I’m pretty sure that this error is due to the fact that you are creating a 0x0 array, which is illegal in Julia 1.0.
That being said, 0x0 arrays are perfectly legal in Julia 1.1 and higher. See the Julia 1.1 changelog for more information on how to write and use data types.
gdalwarp is one of the most widely-used tools in Julia’s ecosystem. The error you’re seeing seems to be due to a bug in gdalwarp 1.1 that was fixed in Julia 1.1.1 and that most likely will be fixed in Julia 1.2.
This is one of the more confusing errors that I’ve seen. The other major gdalwarp errors appear to be due to a bug in gdalwarp 1.1 that was fixed in Julia 1.1.2. Unfortunately, the bug is only present in the latest version.
The best thing about gdalwarp is that it provides a simple way to make 3D data visualized in a different way than other tools do. The other tools provide data in a variety of formats, but gdalwarp allows you to view that data in a common format.
Although the gdalwarp command is very convenient, its lack of a GUI interface is something that other tools can overcome. For example, Imutti’s gdalwarp is a standalone tool that can be used without a GUI interface.
Unfortunately, the best thing about gdalwarp is that it allows you to make 3D datasets smaller than the default size. This is very useful for visualizing a 3D model in an architectural perspective, but a disadvantage is that if a dataset is too large for the 3D model, the dataset will be scaled to a different scale. gdalwarp can be used to make the data larger, but it is not possible to convert a 3D model to a smaller format.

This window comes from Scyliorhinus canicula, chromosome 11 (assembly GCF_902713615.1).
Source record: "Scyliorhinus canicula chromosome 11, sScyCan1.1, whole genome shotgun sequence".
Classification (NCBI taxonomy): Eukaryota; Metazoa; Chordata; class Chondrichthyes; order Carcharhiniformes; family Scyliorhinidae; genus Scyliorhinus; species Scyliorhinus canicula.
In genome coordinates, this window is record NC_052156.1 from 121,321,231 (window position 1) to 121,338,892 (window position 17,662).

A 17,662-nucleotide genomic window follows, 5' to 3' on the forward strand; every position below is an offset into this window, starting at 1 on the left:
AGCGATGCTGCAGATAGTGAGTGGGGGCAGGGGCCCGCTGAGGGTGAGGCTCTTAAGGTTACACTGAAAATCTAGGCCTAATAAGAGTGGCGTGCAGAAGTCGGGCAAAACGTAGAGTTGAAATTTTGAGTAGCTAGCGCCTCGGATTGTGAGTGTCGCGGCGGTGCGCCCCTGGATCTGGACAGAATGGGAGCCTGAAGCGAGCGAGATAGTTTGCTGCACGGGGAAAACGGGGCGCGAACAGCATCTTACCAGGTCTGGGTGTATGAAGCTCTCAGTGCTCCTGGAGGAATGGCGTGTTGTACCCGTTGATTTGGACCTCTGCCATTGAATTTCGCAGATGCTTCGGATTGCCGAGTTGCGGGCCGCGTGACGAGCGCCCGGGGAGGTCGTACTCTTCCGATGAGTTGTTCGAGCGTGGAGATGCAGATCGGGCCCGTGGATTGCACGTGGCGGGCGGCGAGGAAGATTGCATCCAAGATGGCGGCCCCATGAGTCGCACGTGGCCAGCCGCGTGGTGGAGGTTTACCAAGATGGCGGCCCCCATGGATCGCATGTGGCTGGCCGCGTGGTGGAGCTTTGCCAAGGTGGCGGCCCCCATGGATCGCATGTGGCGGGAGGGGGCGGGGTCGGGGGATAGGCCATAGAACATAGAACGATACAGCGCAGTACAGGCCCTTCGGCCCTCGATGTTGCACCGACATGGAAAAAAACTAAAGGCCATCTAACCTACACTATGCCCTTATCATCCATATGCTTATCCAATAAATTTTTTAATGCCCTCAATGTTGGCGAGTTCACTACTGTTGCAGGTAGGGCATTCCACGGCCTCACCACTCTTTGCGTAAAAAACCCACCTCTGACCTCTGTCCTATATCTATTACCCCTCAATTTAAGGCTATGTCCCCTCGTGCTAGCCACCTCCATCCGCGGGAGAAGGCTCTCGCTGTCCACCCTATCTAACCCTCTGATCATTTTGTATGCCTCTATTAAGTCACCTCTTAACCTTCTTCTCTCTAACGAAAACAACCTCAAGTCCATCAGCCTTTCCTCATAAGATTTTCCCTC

The issue here is that gdalwarp can be used for 2D images, but it cannot be used for 3D images. This is because the underlying algorithm used to make a 3D dataset is different than the algorithm used to make a 2D image. For example, if we made a 2D image of a cat’s face and then scaled it to a 3D world, gdalwarp would not be able to scale down the image to fit a 3D world.
The gdalwarp error is a bug in gdalwarp. There is a gdalwarp bug that is causing it to not scale a model correctly in 3D. The issue is that gdalwarp is expecting the original data to be a bit larger than zero, but the data is not. The gdalwarp error is not likely to be fixed any time soon, so we should try to avoid scaling a model that is not correctly scaled to avoid this issue.
A good way to get around this issue is to use a new dataset. There is a dataset called “Django” that is based on 10 images (you can see the images and the data in the table below). The dataset is a bit larger than this. The dataset is small enough that it doesn’t have major impacts on the performance of the model, but that’s fine.